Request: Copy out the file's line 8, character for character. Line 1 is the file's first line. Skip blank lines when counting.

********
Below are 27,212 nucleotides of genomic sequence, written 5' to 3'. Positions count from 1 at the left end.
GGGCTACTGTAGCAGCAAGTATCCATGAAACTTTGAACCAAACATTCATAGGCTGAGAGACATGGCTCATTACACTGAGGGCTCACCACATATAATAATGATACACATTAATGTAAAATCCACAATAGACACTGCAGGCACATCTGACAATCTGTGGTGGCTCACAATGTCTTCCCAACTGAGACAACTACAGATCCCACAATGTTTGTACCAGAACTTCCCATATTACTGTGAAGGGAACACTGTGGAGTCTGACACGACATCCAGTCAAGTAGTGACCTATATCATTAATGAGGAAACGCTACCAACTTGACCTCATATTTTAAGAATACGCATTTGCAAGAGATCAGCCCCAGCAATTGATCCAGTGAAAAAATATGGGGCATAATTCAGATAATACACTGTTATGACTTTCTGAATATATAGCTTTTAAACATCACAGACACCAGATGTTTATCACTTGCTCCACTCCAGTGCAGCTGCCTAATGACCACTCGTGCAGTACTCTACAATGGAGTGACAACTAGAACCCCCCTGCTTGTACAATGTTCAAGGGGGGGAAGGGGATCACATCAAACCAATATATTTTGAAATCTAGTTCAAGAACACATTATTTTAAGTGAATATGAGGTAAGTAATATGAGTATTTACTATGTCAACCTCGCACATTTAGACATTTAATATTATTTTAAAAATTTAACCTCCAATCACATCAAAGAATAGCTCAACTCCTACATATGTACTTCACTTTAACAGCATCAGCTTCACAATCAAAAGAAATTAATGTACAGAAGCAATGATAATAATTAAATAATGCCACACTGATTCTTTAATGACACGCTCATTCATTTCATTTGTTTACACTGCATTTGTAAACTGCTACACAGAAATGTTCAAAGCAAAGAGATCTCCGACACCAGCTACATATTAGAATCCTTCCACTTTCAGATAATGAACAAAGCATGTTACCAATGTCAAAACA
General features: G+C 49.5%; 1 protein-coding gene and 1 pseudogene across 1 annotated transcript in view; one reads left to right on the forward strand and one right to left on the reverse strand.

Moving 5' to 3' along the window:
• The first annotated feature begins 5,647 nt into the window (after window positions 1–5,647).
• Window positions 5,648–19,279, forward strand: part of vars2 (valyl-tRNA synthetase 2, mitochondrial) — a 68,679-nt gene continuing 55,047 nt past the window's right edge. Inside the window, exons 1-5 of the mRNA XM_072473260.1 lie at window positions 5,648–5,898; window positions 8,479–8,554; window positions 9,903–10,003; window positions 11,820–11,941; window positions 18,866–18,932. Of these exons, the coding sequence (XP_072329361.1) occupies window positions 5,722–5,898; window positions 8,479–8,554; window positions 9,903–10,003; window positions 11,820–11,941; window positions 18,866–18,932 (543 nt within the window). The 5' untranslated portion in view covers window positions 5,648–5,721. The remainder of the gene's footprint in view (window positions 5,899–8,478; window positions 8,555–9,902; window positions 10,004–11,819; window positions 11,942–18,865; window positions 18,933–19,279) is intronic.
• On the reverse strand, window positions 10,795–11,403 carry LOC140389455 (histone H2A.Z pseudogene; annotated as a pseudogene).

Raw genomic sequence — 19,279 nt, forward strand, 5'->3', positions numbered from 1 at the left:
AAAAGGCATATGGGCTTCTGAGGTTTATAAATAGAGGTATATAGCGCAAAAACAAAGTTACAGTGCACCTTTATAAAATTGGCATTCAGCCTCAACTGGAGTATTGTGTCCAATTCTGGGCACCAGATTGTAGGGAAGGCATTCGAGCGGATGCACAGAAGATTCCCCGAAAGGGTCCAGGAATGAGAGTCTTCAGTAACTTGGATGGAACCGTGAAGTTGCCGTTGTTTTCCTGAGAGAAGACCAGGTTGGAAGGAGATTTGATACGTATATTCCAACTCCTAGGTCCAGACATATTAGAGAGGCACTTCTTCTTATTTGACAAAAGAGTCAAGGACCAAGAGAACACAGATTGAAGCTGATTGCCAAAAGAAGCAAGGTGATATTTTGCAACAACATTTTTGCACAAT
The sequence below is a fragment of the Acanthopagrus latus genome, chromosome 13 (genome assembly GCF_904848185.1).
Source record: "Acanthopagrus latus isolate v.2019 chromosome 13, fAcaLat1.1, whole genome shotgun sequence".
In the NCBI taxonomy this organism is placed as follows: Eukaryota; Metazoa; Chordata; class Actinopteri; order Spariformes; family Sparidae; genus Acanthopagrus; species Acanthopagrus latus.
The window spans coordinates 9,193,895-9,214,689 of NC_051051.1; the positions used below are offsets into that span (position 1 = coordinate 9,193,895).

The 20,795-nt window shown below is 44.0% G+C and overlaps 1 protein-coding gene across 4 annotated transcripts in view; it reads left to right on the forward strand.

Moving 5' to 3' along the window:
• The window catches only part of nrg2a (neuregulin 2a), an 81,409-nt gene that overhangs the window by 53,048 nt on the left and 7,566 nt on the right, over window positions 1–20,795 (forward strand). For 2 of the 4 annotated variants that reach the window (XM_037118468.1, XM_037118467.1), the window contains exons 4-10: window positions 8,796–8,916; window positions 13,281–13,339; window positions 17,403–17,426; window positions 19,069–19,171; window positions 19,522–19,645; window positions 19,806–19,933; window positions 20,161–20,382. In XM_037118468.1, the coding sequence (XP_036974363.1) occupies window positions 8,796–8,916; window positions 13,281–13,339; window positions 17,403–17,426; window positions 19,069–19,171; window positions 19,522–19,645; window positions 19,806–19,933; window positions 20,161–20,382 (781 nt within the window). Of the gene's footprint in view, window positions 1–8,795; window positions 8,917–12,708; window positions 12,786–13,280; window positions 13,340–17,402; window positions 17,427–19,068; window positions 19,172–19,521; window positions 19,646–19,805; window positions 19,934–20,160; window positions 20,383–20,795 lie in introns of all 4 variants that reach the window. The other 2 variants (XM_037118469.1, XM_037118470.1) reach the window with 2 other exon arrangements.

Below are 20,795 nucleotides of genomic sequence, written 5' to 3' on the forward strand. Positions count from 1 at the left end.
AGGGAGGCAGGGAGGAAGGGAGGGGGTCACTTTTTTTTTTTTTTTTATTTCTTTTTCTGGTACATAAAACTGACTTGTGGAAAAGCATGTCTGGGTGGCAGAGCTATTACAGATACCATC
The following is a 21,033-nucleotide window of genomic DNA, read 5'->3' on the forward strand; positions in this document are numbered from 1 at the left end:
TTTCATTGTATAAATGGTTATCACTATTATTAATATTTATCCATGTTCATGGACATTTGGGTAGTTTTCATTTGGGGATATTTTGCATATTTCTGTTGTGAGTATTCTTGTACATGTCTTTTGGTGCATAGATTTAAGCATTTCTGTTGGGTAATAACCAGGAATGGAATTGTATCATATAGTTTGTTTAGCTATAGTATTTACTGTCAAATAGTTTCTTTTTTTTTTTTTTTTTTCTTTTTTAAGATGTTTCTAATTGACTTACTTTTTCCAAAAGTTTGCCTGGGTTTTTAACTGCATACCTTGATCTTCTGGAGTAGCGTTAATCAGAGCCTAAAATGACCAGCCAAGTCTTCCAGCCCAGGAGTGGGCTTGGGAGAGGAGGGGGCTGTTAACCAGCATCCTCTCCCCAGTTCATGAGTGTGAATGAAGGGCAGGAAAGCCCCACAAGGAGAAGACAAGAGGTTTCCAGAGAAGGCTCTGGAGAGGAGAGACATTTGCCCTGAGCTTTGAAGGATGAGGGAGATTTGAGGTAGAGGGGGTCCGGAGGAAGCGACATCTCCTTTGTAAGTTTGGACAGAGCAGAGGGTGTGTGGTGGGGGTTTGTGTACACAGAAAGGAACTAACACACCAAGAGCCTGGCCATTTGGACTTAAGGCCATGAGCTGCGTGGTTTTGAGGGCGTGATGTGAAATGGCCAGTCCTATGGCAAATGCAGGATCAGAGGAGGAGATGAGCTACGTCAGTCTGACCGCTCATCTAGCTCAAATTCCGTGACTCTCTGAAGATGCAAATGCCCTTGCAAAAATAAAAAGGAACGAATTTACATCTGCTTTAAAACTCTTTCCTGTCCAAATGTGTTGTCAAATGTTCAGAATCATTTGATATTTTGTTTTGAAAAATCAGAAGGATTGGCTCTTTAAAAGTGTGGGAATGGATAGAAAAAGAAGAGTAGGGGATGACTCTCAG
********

Raw genomic sequence — 19,279 nt, forward strand, 5'->3', positions numbered from 1 at the left: